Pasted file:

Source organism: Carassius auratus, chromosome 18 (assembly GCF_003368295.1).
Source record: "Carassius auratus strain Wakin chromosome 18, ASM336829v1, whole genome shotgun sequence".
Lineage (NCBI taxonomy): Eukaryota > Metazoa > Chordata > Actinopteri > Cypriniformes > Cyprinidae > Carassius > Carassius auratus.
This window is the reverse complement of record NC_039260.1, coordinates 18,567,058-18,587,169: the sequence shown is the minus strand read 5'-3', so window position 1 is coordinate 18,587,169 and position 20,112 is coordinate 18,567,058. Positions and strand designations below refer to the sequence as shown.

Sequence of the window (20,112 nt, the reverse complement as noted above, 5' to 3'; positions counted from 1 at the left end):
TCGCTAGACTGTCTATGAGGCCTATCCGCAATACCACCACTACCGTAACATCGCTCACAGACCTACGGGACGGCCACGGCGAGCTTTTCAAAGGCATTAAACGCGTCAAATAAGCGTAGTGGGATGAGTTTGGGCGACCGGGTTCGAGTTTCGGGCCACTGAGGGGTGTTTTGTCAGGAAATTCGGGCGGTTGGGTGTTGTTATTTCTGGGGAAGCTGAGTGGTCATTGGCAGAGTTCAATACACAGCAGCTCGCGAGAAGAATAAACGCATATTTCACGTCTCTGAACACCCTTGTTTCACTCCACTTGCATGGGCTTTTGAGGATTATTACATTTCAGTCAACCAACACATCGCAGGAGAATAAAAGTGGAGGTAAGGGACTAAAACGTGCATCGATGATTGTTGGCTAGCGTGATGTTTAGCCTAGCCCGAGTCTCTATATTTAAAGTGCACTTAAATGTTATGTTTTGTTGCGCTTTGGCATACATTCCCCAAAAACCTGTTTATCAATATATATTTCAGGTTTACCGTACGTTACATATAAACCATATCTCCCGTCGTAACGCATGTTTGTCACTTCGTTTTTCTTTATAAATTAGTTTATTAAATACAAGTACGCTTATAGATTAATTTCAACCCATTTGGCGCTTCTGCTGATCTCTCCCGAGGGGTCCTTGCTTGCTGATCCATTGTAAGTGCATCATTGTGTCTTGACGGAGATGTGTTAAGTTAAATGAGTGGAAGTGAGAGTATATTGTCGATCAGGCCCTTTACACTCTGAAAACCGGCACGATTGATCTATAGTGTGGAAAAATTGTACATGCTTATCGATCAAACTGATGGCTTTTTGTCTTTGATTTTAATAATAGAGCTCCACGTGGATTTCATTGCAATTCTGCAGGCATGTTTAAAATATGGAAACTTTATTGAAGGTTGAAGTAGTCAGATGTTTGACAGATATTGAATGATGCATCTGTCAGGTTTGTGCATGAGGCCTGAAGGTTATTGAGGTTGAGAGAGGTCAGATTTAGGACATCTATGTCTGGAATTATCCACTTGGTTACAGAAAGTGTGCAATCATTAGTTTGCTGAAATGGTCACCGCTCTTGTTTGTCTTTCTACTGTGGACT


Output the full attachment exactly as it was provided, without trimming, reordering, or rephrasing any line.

Source organism: Carassius auratus, chromosome 18 (assembly GCF_003368295.1).
Source record: "Carassius auratus strain Wakin chromosome 18, ASM336829v1, whole genome shotgun sequence".
Lineage (NCBI taxonomy): Eukaryota > Metazoa > Chordata > Actinopteri > Cypriniformes > Cyprinidae > Carassius > Carassius auratus.
This window is the reverse complement of record NC_039260.1, coordinates 18,567,058-18,587,169: the sequence shown is the minus strand read 5'-3', so window position 1 is coordinate 18,587,169 and position 20,112 is coordinate 18,567,058. Positions and strand designations below refer to the sequence as shown.

Sequence of the window (20,112 nt, the reverse complement as noted above, 5' to 3'; positions counted from 1 at the left end):
TCGCTAGACTGTCTATGAGGCCTATCCGCAATACCACCACTACCGTAACATCGCTCACAGACCTACGGGACGGCCACGGCGAGCTTTTCAAAGGCATTAAACGCGTCAAATAAGCGTAGTGGGATGAGTTTGGGCGACCGGGTTCGAGTTTCGGGCCACTGAGGGGTGTTTTGTCAGGAAATTCGGGCGGTTGGGTGTTGTTATTTCTGGGGAAGCTGAGTGGTCATTGGCAGAGTTCAATACACAGCAGCTCGCGAGAAGAATAAACGCATATTTCACGTCTCTGAACACCCTTGTTTCACTCCACTTGCATGGGCTTTTGAGGATTATTACATTTCAGTCAACCAACACATCGCAGGAGAATAAAAGTGGAGGTAAGGGACTAAAACGTGCATCGATGATTGTTGGCTAGCGTGATGTTTAGCCTAGCCCGAGTCTCTATATTTAAAGTGCACTTAAATGTTATGTTTTGTTGCGCTTTGGCATACATTCCCCAAAAACCTGTTTATCAATATATATTTCAGGTTTACCGTACGTTACATATAAACCATATCTCCCGTCGTAACGCATGTTTGTCACTTCGTTTTTCTTTATAAATTAGTTTATTAAATACAAGTACGCTTATAGATTAATTTCAACCCATTTGGCGCTTCTGCTGATCTCTCCCGAGGGGTCCTTGCTTGCTGATCCATTGTAAGTGCATCATTGTGTCTTGACGGAGATGTGTTAAGTTAAATGAGTGGAAGTGAGAGTATATTGTCGATCAGGCCCTTTACACTCTGAAAACCGGCACGATTGATCTATAGTGTGGAAAAATTGTACATGCTTATCGATCAAACTGATGGCTTTTTGTCTTTGATTTTAATAATAGAGCTCCACGTGGATTTCATTGCAATTCTGCAGGCATGTTTAAAATATGGAAACTTTATTGAAGGTTGAAGTAGTCAGATGTTTGACAGATATTGAATGATGCATCTGTCAGGTTTGTGCATGAGGCCTGAAGGTTATTGAGGTTGAGAGAGGTCAGATTTAGGACATCTATGTCTGGAATTATCCACTTGGTTACAGAAAGTGTGCAATCATTAGTTTGCTGAAATGGTCACCGCTCTTGTTTGTCTTTCTACTGTGGACT